I coded a WordPress page on which users can submit their name. After pressing submit, it will send an API request to an external API, which returns information about their name. This is a simple overview:

<form action="" method="post">
  Name: <br><input name="example" type="text" /><br>
  <input name="submit" type="submit" />
</form>

<?php
  if (isset($_POST['submit'])) {
  $example = $_REQUEST['example'];
  $result = $customcontact->lookupByName($example); /** API PHP Library */
  print_r($result);
  }
?>

For the next step, I would like to save these request and make an short overview of the history of requests made for each user. So that they can view and check previous requests without making new calls.

Can someone point me in the right direction or perhaps knows a tutorial/guide for something similar?

Thanks a lot!

Mark

  • the request answers a few fields or a big quantity of datas ? – mmm Oct 18 '17 at 13:42
  • Hey! The API can respond with JSON, HTML, or XML. Usually a JSON response contains 10 nested JSON objects with 4 nested keys each. – Mark Oct 18 '17 at 15:40

Mark,

I've had to do something similar for multiple jobs. This is a larger topic but I'll try break it down in steps and hopefully gets you going in the right direction.

I've broken the code into steps and outlined them here:

if (isset($_POST['submit'])) {
    $example = $_REQUEST['example'];
    $result  = $customcontact->lookupByName( $example );
    /** API PHP Library */

    $save_data                      = array(); //step 1
    $key                            = time(); //step 2
    $save_data[ $key ]['epoch']     = $key; //step 3
    $save_data[ $key ]['timestamp'] = date( 'Y-m-d H:i:s' ); //step 4
    $save_data[ $key ]['data']      = $result; //step 5

    $existing_log = maybe_unserialize( get_option( 'my_site_option_saved_data' ) ); //step 6

    $existing_log[] = $save_data; //step 7

    update_option( 'my_site_option_saved_data', maybe_serialize( $existing_log ) ); //step 8
}
  1. Once we have the data, create a new array.
  2. Grab a unique value (in this case, epoch time). This becomes the array key for this entry into your "log".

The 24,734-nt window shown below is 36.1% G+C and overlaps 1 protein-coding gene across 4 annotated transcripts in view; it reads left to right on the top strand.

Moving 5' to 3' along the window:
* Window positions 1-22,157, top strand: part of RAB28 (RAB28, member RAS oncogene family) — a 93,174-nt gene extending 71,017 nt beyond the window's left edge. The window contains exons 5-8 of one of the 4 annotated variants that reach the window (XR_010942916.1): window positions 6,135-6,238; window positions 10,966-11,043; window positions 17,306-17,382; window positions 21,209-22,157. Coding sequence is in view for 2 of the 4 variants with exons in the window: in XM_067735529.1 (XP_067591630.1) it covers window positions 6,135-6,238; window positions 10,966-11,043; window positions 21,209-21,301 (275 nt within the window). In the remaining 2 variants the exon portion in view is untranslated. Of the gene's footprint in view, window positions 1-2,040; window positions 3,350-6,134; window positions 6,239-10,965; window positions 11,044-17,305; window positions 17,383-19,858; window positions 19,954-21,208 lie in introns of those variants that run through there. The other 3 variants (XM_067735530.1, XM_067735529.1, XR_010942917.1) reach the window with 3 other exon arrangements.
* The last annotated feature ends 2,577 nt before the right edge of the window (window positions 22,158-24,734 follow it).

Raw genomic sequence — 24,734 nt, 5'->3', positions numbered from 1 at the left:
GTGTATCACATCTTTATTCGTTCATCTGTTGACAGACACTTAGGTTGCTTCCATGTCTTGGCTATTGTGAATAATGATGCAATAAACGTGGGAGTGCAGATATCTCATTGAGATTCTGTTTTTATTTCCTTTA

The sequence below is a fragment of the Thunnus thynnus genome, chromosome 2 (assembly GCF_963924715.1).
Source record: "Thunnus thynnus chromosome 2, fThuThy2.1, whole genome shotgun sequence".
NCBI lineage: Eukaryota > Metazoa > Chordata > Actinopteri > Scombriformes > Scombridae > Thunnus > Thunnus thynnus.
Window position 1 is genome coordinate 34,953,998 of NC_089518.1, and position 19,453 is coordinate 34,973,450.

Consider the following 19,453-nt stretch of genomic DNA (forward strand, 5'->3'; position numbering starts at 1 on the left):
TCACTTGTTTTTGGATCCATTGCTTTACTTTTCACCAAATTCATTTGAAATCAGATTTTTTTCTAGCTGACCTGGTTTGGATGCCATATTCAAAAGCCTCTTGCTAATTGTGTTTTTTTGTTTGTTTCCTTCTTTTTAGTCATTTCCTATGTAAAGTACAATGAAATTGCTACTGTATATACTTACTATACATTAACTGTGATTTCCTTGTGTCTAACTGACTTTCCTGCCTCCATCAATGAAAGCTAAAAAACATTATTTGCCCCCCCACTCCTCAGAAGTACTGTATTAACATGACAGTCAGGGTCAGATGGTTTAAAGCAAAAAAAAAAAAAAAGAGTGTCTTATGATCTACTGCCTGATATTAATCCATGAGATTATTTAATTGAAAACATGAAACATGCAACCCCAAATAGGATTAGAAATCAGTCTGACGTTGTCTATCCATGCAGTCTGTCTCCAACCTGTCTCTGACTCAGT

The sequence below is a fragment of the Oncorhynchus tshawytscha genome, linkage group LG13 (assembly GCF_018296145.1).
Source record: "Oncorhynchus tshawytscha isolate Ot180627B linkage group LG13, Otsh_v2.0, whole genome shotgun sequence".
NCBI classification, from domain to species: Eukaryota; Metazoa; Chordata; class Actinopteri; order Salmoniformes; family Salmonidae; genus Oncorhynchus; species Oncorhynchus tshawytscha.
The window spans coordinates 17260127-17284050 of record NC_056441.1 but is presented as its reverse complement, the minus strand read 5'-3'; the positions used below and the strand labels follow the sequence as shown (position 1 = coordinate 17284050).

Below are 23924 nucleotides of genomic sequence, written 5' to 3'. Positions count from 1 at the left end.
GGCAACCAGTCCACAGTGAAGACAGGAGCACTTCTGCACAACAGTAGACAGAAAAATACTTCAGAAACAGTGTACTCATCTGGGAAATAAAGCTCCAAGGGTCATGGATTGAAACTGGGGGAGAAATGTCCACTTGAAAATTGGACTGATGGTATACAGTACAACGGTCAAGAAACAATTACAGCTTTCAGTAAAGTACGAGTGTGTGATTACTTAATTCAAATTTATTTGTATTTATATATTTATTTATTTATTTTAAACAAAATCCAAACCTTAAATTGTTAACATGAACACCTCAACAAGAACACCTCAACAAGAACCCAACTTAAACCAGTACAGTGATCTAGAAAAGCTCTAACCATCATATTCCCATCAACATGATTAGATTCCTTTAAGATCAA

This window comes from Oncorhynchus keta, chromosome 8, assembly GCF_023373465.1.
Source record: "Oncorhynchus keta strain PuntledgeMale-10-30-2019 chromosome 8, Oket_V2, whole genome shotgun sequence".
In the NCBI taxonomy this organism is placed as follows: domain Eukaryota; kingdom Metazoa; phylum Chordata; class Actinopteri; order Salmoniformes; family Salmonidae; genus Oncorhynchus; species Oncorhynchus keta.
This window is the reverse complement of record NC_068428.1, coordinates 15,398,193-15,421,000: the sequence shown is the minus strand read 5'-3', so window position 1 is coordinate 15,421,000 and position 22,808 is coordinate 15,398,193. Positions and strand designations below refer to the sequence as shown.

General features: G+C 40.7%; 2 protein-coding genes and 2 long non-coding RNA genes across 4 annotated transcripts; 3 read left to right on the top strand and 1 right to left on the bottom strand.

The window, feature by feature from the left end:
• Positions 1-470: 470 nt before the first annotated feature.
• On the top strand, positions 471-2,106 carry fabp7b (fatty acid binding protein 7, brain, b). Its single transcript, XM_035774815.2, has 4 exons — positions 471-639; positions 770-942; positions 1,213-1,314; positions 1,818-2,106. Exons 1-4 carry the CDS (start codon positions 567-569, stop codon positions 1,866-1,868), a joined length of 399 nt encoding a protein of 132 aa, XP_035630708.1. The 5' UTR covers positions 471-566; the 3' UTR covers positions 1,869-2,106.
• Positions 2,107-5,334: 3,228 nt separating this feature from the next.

3. Add the epoch time to the array as a record of when the API call was made (For more information on epoch time: https://en.wikipedia.org/wiki/Unix_time)
  4. Add a human-readable date and time to the array. I'm using a format that is friendly to SQL queries in case you need to do something to sort or query data.
  5. Add your API results to the array.
  6. We now have all the data inside the array. We go out to the database and grab the existing logged data and attempt to unserialize it (translate from database entry to array).
  7. Once we have an array of existing data, we can add a new array into it, which is our new data.
  8. Finally, we re-serialize the data and save it to the database.

A few notes:

  1. This isn't super efficient. There would be a better way, but if you need this for testing it will work.
  2. When getting the data out, look at step 6. I'm getting the data using get_option and unserializing it (converting it to an array) via maybe_unserialize.

This should get you started. Let me know if you have any questions.

Tom

EDIT

Here are the links to the WordPress functions I'm using in my answer:

Here are a few additional links to more general logging discussion and software you can use on the server-side.

  • Hey Tom, thanks for the quick reply. I think I understand the logic and the steps. I would love to learn more about this topic, do you perhaps know some specific articles/guides that go deeper on this? – Mark Oct 18 '17 at 15:48
  • @Mark I don't have specific articles that covers this topic exclusively but I'll update my answer with additional links to documentation for the functions I'm using in my answer as well as some links to logging software/discussion. – Tom Oct 18 '17 at 16:22

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